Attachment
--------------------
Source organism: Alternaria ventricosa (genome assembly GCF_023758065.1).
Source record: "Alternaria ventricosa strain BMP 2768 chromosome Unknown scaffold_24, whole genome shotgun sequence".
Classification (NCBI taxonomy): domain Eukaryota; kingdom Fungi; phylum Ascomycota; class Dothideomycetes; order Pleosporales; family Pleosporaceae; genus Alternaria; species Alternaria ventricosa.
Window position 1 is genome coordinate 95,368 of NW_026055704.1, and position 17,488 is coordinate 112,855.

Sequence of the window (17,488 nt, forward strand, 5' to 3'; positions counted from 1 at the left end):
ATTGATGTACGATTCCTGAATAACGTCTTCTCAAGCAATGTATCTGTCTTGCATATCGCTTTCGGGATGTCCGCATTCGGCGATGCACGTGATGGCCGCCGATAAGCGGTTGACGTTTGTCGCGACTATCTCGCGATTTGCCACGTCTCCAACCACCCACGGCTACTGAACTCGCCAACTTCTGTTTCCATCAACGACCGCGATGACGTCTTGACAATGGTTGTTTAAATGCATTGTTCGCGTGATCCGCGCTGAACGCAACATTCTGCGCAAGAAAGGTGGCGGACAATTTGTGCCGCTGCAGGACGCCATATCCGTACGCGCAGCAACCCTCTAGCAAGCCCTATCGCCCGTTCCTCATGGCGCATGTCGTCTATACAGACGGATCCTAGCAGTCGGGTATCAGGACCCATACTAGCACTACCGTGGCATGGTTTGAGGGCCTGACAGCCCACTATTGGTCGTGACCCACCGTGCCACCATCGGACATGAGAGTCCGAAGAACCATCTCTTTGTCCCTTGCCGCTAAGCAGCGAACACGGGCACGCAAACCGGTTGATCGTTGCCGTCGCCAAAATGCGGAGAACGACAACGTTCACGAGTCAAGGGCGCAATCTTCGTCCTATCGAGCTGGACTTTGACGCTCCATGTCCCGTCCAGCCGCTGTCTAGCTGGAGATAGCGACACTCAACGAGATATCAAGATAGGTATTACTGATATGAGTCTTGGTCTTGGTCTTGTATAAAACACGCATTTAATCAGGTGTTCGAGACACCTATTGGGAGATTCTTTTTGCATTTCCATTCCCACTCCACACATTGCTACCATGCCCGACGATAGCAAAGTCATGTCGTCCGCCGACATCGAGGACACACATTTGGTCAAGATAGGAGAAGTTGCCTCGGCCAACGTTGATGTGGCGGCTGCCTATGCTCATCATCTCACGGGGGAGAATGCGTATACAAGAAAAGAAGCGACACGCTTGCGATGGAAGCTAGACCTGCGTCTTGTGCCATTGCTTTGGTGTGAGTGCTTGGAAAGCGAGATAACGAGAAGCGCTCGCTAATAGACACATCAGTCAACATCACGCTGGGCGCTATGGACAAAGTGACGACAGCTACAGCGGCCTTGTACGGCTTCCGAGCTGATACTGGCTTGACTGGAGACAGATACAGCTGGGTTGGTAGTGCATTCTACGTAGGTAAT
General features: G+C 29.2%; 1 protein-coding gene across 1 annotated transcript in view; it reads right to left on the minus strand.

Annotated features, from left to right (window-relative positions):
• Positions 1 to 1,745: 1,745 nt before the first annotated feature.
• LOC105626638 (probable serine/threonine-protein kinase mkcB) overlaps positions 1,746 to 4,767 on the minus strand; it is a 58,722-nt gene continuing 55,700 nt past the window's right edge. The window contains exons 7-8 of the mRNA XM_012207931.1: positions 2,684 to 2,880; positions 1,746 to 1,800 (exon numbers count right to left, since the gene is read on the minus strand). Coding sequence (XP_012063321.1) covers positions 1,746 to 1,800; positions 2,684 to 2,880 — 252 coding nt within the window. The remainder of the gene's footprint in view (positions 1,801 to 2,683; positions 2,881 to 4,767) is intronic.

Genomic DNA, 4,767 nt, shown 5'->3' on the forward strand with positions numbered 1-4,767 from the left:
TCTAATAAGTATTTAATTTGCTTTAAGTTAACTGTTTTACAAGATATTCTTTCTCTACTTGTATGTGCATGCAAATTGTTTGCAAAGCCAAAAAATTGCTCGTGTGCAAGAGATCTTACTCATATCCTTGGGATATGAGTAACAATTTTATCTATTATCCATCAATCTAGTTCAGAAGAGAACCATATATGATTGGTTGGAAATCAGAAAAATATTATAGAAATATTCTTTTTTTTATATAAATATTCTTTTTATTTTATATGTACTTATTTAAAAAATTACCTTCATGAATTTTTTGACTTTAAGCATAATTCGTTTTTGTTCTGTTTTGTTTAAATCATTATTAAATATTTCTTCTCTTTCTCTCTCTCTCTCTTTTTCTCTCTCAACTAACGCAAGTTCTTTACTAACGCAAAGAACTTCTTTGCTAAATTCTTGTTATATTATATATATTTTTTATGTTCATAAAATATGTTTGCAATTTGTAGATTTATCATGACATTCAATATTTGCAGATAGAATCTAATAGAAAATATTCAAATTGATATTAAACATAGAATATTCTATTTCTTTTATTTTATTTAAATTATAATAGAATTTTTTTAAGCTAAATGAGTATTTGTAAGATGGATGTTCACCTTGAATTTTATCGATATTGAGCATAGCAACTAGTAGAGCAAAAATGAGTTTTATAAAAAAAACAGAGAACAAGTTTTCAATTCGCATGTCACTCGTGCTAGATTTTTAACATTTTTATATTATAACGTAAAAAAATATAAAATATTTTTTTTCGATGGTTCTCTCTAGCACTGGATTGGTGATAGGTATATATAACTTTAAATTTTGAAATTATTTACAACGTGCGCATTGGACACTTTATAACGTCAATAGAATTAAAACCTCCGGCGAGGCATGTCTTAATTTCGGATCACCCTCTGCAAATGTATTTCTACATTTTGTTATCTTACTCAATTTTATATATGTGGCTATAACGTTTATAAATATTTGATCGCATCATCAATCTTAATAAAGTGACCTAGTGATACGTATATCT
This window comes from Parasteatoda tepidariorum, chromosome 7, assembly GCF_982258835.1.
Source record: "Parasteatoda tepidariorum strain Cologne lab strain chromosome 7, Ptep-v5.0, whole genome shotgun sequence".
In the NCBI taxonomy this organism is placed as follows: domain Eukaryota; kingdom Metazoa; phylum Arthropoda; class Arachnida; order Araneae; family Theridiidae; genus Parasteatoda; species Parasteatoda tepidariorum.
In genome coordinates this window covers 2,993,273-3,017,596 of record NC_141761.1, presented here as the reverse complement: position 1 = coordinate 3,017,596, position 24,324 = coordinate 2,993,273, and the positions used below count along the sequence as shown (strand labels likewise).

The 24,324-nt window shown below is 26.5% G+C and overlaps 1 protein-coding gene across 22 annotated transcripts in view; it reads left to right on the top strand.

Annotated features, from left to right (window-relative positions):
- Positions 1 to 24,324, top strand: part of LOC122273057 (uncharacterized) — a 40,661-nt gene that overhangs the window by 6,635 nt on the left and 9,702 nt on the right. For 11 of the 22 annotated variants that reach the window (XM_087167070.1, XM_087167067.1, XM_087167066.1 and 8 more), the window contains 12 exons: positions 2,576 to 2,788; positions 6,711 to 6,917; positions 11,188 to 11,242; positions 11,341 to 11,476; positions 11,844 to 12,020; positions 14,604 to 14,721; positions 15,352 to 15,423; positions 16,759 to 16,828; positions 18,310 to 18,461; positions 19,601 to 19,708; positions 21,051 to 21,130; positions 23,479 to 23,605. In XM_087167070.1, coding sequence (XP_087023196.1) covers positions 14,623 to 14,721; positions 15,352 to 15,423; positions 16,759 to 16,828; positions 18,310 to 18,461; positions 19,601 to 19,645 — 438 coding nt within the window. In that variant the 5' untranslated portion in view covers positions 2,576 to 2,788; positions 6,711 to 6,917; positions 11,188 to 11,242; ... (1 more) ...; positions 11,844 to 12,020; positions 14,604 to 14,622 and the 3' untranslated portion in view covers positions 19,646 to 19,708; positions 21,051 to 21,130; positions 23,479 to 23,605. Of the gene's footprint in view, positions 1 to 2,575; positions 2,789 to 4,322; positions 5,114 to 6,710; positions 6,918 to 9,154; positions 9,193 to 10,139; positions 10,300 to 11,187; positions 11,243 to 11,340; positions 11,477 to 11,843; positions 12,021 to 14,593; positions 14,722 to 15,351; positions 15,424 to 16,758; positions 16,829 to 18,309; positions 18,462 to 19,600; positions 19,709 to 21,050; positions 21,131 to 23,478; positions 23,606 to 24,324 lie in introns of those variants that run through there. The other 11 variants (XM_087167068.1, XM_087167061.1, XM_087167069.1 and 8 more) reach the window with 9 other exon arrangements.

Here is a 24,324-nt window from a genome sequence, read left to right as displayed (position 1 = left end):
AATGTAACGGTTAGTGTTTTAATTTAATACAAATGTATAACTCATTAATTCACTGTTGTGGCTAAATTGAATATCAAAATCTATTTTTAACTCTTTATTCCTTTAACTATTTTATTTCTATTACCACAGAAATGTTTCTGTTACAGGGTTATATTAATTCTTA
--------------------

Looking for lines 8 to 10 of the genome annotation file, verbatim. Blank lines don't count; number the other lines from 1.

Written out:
Annotated features, from left to right (window-relative positions):
• Positions 1 to 1,745: 1,745 nt before the first annotated feature.
• LOC105626638 (probable serine/threonine-protein kinase mkcB) overlaps positions 1,746 to 4,767 on the minus strand; it is a 58,722-nt gene continuing 55,700 nt past the window's right edge. The window contains exons 7-8 of the mRNA XM_012207931.1: positions 2,684 to 2,880; positions 1,746 to 1,800 (exon numbers count right to left, since the gene is read on the minus strand). Coding sequence (XP_012063321.1) covers positions 1,746 to 1,800; positions 2,684 to 2,880 — 252 coding nt within the window. The remainder of the gene's footprint in view (positions 1,801 to 2,683; positions 2,881 to 4,767) is intronic.